Renaissance Hall – Grand Lodge of Pennsylvania


The outer vestibule of Renaissance Hall has a twelve-foot lion’s head fountain of variegated marble. The inner vestibule has separate apartments necessary for the Conferring of both Chapter and Blue Lodge Degrees.

Renaissance Hall, on the south side of the second floor, is where the Grand Holy Royal Arch Chapter of Pennsylvania and some subordinate Chapters Meet. It was officially dedicated to Capitular Masonry on September 29, 1873, but several Blue Lodges also meet there. The Hall is decorated in the Italian Renaissance style, and was finished in 1908.

On the top of the north wall are round-headed paintings of Moses and King Solomon. The south wall has paintings of Hiram, King of Tyre and Hiram Abiff. On the east wall is a full-length painting of Joshua, the High Priest. The painting on the west wall is of St. John the Evangelist. The prevailing color of the room is scarlet, the symbolic color of the Chapter.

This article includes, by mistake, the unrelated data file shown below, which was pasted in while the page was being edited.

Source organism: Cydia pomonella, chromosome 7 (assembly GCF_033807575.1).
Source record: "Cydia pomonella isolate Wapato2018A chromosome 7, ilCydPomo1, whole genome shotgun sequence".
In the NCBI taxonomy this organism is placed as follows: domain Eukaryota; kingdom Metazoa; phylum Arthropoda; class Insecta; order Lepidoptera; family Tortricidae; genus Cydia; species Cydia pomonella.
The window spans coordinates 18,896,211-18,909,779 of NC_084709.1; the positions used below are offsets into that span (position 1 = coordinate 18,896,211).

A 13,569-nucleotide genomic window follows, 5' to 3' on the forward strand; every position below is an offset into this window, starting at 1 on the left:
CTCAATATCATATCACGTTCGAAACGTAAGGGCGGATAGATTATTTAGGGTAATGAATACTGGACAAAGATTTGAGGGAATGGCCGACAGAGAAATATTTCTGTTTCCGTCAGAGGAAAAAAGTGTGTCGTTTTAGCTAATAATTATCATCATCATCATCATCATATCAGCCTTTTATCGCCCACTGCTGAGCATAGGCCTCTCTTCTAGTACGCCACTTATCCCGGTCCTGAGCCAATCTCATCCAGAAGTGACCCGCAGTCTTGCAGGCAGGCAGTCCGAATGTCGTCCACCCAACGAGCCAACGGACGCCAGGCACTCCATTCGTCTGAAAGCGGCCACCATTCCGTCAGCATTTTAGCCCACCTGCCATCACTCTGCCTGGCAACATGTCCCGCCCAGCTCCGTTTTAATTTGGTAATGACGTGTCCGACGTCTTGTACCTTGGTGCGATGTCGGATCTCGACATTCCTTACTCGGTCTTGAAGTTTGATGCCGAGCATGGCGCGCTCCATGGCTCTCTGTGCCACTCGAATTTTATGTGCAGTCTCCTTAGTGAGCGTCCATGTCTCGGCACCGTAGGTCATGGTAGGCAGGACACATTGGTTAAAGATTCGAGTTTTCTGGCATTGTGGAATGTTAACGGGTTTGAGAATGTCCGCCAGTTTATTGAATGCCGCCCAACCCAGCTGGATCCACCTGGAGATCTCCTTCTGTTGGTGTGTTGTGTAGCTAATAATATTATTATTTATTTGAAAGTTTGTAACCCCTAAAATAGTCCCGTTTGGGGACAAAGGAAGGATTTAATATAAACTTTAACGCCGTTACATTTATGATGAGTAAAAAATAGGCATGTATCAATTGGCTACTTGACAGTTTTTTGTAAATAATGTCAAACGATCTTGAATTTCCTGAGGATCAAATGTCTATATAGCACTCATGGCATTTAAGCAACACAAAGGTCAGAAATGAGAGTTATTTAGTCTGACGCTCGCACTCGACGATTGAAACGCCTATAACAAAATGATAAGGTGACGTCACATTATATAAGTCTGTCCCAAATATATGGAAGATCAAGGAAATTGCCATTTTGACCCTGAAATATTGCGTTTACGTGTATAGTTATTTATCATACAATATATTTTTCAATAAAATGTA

Two stages of columns, one above the other, are in relief around the room. The lower is Corinthian with elaborate ornamental detail. The upper is a series of columns with foliated capitals, from which springs the vaulted ceiling.

The ceiling is divided into three portions. The center is a circular skylight twenty feet in diameter. To the east and west of the skylight, are sections furnished with elliptical panels. Throughout the walls and ceiling are emblems of Royal Arch Masonry.

An elaborate porch surmounts the throne and triple chair of the Most Excellent Grand High Priest, the Most Excellent Grand King and the Most Excellent Grand Scribe.

The furniture is walnut inlaid with mahogany and California redwood.

Renaissance Hall is seventy-three feet long, forty-six feet wide and fifty feet high.


References: The Grand Lodge of Pennsylvania